A Sweet Goodbye

SACRAMENTO REGION, CA (MPG)  |  By Susan Maxwell Skinner
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Betty Cooper and Paul Tebbel (second and third from left) recently retired as executives for Carmichael’s Effie Yeaw Nature Center. Among goodbye gifts were paintings by artist David Peterson (left). The Nature Center’s new director (right) is Torey Byington.

SACRAMENTO REGION, CA (MPG) - The Effie Yeaw Nature Center has bid farewell to two of its most senior staffers. Executives Paul Tebbel and Betty Cooper recently retired after long careers in natural history education.

Cooper (63) served the center for 23 years. When it lost county funding and settled under the wing of the American River Natural History Association in 2010, Cooper assumed a critical financial development role. “ARNHA took a giant leap of faith in taking us on,” she considered. “Continuing our operations required tripling their fundraising.  We all realized how much people loved this place. For more than 40 years, it’s provided education and tranquil space where you really can connect with wildlife.”

Cooper’s greatest success was in partnership with the Sacramento Fine Arts Center. The two non-profits came up with an “Art Where Wild Things Are” gala. In nine years of sipping wine and auctioning art, the event has become the most glamorous night of the Carmichael calendar. “Compared to our more family-oriented programs, this gala is elegant,” explains its organizer.  “We sell out almost every year. It’s great to see well-known artists, philanthropists and elected officials in our beautiful preserve. Fine food, fine art and fine people blend delightfully.”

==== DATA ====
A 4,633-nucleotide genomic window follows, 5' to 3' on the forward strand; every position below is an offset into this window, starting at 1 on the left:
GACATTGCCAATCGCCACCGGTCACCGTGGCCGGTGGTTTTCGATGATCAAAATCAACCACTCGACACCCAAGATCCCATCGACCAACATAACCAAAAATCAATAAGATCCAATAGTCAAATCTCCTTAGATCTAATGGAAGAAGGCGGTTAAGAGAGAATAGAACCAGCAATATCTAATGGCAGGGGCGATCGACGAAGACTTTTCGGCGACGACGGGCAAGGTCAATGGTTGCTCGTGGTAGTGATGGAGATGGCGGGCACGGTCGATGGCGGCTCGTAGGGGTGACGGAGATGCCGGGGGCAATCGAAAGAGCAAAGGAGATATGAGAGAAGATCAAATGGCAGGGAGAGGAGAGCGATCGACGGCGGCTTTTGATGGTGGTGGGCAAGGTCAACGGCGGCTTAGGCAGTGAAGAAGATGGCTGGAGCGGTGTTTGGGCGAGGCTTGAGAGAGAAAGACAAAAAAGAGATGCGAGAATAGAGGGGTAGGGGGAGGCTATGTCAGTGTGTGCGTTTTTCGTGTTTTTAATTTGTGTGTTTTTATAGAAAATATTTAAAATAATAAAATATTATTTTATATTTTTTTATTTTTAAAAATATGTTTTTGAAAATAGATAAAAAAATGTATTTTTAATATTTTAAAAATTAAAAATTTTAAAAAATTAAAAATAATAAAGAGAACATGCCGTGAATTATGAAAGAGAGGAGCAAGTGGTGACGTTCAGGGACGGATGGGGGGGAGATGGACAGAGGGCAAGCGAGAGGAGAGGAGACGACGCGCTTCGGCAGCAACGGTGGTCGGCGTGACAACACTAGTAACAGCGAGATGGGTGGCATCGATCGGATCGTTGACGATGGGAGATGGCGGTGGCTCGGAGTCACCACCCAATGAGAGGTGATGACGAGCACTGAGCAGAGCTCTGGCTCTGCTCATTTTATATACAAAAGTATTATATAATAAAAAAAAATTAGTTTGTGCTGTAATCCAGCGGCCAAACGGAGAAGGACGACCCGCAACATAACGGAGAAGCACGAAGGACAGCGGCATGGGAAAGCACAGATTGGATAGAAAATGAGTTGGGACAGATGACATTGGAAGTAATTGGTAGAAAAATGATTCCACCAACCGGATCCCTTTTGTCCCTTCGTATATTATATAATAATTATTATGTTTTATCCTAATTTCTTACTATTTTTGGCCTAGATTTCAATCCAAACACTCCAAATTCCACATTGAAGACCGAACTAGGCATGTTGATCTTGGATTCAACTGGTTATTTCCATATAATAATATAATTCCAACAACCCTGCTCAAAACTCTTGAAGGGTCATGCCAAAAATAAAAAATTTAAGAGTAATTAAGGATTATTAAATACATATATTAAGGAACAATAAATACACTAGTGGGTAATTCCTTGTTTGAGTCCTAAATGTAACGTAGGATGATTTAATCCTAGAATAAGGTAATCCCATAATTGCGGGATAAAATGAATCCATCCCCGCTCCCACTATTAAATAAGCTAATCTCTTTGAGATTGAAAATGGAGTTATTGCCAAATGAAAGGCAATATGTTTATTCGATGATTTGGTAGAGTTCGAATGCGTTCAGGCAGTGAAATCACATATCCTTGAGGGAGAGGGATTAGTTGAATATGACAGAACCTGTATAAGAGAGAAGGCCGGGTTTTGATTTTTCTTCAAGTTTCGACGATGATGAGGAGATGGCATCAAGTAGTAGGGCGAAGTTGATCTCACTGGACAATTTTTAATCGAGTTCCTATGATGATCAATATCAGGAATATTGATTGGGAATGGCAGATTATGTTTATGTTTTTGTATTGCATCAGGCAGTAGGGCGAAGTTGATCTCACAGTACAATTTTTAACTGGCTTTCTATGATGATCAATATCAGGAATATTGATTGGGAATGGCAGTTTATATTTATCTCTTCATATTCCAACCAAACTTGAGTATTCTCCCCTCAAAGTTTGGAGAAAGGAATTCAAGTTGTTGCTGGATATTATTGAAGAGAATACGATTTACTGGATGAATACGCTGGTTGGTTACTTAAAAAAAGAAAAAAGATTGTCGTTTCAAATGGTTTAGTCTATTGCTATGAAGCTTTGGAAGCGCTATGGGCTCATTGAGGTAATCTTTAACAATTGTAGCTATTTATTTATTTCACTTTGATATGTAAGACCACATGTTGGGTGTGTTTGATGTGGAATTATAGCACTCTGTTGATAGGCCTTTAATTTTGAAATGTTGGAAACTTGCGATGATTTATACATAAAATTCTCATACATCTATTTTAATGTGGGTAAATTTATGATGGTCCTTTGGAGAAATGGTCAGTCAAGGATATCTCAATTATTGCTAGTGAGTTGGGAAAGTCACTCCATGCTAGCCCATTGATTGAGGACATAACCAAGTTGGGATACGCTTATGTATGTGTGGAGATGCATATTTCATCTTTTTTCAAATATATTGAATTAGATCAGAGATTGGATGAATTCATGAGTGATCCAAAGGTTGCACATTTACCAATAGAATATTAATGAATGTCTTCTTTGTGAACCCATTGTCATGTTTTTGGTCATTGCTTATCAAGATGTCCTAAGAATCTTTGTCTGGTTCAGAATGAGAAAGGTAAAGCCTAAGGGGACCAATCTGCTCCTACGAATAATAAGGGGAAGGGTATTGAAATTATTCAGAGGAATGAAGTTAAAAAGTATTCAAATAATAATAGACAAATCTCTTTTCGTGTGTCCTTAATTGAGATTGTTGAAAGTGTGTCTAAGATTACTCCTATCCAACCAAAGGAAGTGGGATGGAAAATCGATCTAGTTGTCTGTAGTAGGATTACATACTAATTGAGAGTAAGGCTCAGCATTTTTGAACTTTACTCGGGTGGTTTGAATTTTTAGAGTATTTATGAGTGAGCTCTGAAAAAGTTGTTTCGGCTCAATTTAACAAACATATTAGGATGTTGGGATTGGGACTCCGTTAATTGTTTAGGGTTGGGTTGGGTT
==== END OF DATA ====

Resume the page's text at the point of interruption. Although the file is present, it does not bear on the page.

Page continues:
Paul Tebbel (63) joined the Effie Yeaw staff in 2011. The new executive director’s biggest challenge was managing the transition of a County facility to a nonprofit. “We started from scratch in creating staffing and accounting systems,” he explains. “Most importantly, we had to rebuild public confidence. Many supporters thought we would close.  Our job was to convince them we were still in business. Thankfully, our members came back and provided the support that keeps us thriving. We would not have survived without hardworking ARNHA volunteers and our staff. Betty Cooper has been a fantastic co-leader. There’s nothing she can’t do.”

The retirees’ roles will be taken over Torey Byington, who previously directed a nature facility in Wayland, Michigan. Both Cooper and Tebbel plan to volunteer for future Nature Center projects. “Effie Yeaw and its programs are a great mission,” said Cooper. “The staff and volunteers are like family. That’s not something you can walk away from.”

Learn about the Nature center’s educational programs at www.sacnaturecenter.net